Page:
Another subtle message woven into the plot is that war itself brings out a “kill for sport” instinct. There is definitely some evidence to give this idea serious consideration. However, in a just war, soldiers fight against tyranny and those who would take away people’s rights, freedom and very lives. The idea that war turns every soldier into an animal doesn’t give proper credit and honor to soldiers who believe they’re fighting a just war against Muslim terrorists who torture and kill anyone who doesn’t support their ideology.
THE KILL TEAM tries to rationalize inexcusable crimes by placing blame on other factors, instead of on the murderers themselves. Perhaps it’s an attempt to dissect what made or coerced this young cluster of men to torture and murder innocent people. This kind of dissection can be done on any killer, but it doesn’t change the fact that murder is still murder. The viewer is nuanced into thinking that Briggman becomes a murderer because of exterior factors. The higher part of humanity tells us that he made a choice to kill, even though he had once said that killing innocent Afghans was wrong.
If there are exterior factors, we must seriously look at all of our societal cultural factors, such as violence as portrayed as entertainment in media and gaming, as well as the devaluation of people as a whole through such means as abortion and euthanasia. The real story about “the kill team” is this handful of soldiers who conspired to commit heinous crimes against humanity were brought to justice by the United States government and rightly punished. This in no way implies that they can’t find redemption. In the eyes of Jesus Christ, no one is beyond redemption. That would be a better story. The movie should not be looking back at who or what made these soldiers kill innocent people or trying to rationalize why Briggman also became a murderer. Rather, a great story would be about the repentance and salvation through Jesus Christ for the soldiers, and how the soldiers will give back to society to make up for what they have taken away.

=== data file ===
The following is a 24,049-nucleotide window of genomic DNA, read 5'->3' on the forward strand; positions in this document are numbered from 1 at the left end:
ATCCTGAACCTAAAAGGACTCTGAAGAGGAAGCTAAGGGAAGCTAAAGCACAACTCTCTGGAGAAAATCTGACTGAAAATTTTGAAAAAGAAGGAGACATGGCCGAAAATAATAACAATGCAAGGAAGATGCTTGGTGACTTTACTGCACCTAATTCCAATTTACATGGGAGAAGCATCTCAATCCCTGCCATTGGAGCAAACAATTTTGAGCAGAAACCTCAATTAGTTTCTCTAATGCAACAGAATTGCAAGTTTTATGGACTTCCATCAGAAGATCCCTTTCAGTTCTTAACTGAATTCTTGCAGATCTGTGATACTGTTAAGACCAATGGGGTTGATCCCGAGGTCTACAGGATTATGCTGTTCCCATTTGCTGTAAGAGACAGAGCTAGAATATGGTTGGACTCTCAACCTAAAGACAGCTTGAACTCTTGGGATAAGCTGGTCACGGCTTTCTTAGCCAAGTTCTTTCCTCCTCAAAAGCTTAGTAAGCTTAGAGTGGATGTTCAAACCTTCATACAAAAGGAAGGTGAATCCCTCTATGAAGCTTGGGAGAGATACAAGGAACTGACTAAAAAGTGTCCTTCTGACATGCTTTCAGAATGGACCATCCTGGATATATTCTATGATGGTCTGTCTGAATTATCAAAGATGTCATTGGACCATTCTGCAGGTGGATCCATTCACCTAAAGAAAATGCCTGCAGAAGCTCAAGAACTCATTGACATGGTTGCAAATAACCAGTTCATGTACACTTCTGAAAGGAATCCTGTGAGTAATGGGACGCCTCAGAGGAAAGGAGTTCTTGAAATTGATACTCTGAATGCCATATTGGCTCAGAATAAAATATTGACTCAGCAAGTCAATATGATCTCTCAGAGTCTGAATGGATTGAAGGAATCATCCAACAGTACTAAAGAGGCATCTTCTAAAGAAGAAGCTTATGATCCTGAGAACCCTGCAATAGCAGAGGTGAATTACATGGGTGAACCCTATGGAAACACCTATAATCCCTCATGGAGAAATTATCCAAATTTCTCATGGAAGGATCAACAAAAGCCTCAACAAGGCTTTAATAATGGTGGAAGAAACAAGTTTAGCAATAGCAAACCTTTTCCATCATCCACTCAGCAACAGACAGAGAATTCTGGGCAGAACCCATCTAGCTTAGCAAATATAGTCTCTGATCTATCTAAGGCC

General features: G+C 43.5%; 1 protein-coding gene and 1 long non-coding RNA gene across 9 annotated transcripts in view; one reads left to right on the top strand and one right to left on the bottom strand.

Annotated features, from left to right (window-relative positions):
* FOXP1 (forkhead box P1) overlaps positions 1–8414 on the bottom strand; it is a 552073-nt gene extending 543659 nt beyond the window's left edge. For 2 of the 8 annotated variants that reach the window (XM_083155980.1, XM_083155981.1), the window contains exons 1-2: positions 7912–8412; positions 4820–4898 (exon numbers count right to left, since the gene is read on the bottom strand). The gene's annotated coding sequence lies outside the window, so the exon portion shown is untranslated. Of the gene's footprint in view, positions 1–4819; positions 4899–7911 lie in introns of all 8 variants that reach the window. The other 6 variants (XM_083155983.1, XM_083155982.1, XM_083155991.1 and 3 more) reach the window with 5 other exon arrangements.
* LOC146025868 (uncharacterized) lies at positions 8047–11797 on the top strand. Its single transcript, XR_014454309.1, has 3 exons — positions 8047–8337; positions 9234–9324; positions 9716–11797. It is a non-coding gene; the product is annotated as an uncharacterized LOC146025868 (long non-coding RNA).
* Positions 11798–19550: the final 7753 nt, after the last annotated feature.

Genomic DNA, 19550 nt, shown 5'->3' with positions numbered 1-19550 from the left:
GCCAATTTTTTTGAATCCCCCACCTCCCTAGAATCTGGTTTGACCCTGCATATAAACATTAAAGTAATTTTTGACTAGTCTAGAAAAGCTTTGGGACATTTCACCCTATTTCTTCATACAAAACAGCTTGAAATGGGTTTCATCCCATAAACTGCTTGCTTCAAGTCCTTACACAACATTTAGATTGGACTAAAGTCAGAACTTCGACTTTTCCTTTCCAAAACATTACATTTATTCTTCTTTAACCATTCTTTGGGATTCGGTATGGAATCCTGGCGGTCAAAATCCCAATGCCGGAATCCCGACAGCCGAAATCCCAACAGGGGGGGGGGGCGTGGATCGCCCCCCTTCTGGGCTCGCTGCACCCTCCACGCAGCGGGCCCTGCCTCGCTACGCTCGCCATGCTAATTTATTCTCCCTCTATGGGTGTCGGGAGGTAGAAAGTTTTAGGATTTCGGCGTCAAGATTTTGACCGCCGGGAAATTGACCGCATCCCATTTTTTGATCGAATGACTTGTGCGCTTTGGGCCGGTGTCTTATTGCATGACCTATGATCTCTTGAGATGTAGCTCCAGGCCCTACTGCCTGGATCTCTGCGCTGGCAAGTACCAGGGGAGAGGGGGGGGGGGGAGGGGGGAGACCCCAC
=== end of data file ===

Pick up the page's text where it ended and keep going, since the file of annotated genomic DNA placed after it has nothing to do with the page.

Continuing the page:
Ideological flaws aside, THE KILL TEAM has some spectacular elements technically, as well as great acting, gripping suspense and creative cinematography. The movie contains lots of war-related violence, excessive swearing and some politically correct Anti-American sentiment. The movie’s Romantic worldview ultimately blames the soldiers’ environment and their country for the bad things they do.